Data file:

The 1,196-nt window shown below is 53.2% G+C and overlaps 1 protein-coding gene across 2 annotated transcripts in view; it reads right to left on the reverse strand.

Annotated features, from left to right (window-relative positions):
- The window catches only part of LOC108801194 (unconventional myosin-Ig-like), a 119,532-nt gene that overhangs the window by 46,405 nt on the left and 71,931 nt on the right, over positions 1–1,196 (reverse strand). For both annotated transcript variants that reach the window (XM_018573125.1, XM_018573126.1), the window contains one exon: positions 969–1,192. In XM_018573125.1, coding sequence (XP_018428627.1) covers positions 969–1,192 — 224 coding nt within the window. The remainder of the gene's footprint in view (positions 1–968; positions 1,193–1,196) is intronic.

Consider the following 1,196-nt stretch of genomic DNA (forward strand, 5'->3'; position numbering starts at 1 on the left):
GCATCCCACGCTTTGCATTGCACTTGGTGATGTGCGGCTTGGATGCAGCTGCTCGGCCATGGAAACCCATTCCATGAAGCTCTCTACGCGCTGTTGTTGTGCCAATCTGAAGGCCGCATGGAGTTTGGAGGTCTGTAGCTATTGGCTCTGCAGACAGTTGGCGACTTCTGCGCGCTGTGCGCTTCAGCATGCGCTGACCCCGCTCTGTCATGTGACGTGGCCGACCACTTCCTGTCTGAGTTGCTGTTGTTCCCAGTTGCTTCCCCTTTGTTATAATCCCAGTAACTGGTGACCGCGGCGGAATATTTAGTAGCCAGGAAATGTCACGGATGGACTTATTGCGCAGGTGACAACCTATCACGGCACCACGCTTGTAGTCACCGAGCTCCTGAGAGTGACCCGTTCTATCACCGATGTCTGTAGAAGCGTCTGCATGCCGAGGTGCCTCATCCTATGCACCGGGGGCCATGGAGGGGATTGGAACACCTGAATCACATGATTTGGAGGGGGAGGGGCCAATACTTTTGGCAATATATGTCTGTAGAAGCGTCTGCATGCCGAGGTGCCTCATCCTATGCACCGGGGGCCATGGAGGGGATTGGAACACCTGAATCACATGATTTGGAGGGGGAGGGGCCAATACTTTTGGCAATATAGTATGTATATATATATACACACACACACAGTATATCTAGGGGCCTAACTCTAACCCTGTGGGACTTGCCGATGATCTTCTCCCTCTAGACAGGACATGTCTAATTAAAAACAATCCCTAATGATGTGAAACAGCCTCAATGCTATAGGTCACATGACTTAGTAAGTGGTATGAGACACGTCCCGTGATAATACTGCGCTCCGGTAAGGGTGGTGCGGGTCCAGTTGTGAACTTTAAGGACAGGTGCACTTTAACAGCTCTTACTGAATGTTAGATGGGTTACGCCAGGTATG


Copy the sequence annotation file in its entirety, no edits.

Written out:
The 1,196-nt window shown below is 53.2% G+C and overlaps 1 protein-coding gene across 2 annotated transcripts in view; it reads right to left on the reverse strand.

Annotated features, from left to right (window-relative positions):
- The window catches only part of LOC108801194 (unconventional myosin-Ig-like), a 119,532-nt gene that overhangs the window by 46,405 nt on the left and 71,931 nt on the right, over positions 1–1,196 (reverse strand). For both annotated transcript variants that reach the window (XM_018573125.1, XM_018573126.1), the window contains one exon: positions 969–1,192. In XM_018573125.1, coding sequence (XP_018428627.1) covers positions 969–1,192 — 224 coding nt within the window. The remainder of the gene's footprint in view (positions 1–968; positions 1,193–1,196) is intronic.

Consider the following 1,196-nt stretch of genomic DNA (forward strand, 5'->3'; position numbering starts at 1 on the left):
GCATCCCACGCTTTGCATTGCACTTGGTGATGTGCGGCTTGGATGCAGCTGCTCGGCCATGGAAACCCATTCCATGAAGCTCTCTACGCGCTGTTGTTGTGCCAATCTGAAGGCCGCATGGAGTTTGGAGGTCTGTAGCTATTGGCTCTGCAGACAGTTGGCGACTTCTGCGCGCTGTGCGCTTCAGCATGCGCTGACCCCGCTCTGTCATGTGACGTGGCCGACCACTTCCTGTCTGAGTTGCTGTTGTTCCCAGTTGCTTCCCCTTTGTTATAATCCCAGTAACTGGTGACCGCGGCGGAATATTTAGTAGCCAGGAAATGTCACGGATGGACTTATTGCGCAGGTGACAACCTATCACGGCACCACGCTTGTAGTCACCGAGCTCCTGAGAGTGACCCGTTCTATCACCGATGTCTGTAGAAGCGTCTGCATGCCGAGGTGCCTCATCCTATGCACCGGGGGCCATGGAGGGGATTGGAACACCTGAATCACATGATTTGGAGGGGGAGGGGCCAATACTTTTGGCAATATATGTCTGTAGAAGCGTCTGCATGCCGAGGTGCCTCATCCTATGCACCGGGGGCCATGGAGGGGATTGGAACACCTGAATCACATGATTTGGAGGGGGAGGGGCCAATACTTTTGGCAATATAGTATGTATATATATATACACACACACACAGTATATCTAGGGGCCTAACTCTAACCCTGTGGGACTTGCCGATGATCTTCTCCCTCTAGACAGGACATGTCTAATTAAAAACAATCCCTAATGATGTGAAACAGCCTCAATGCTATAGGTCACATGACTTAGTAAGTGGTATGAGACACGTCCCGTGATAATACTGCGCTCCGGTAAGGGTGGTGCGGGTCCAGTTGTGAACTTTAAGGACAGGTGCACTTTAACAGCTCTTACTGAATGTTAGATGGGTTACGCCAGGTATG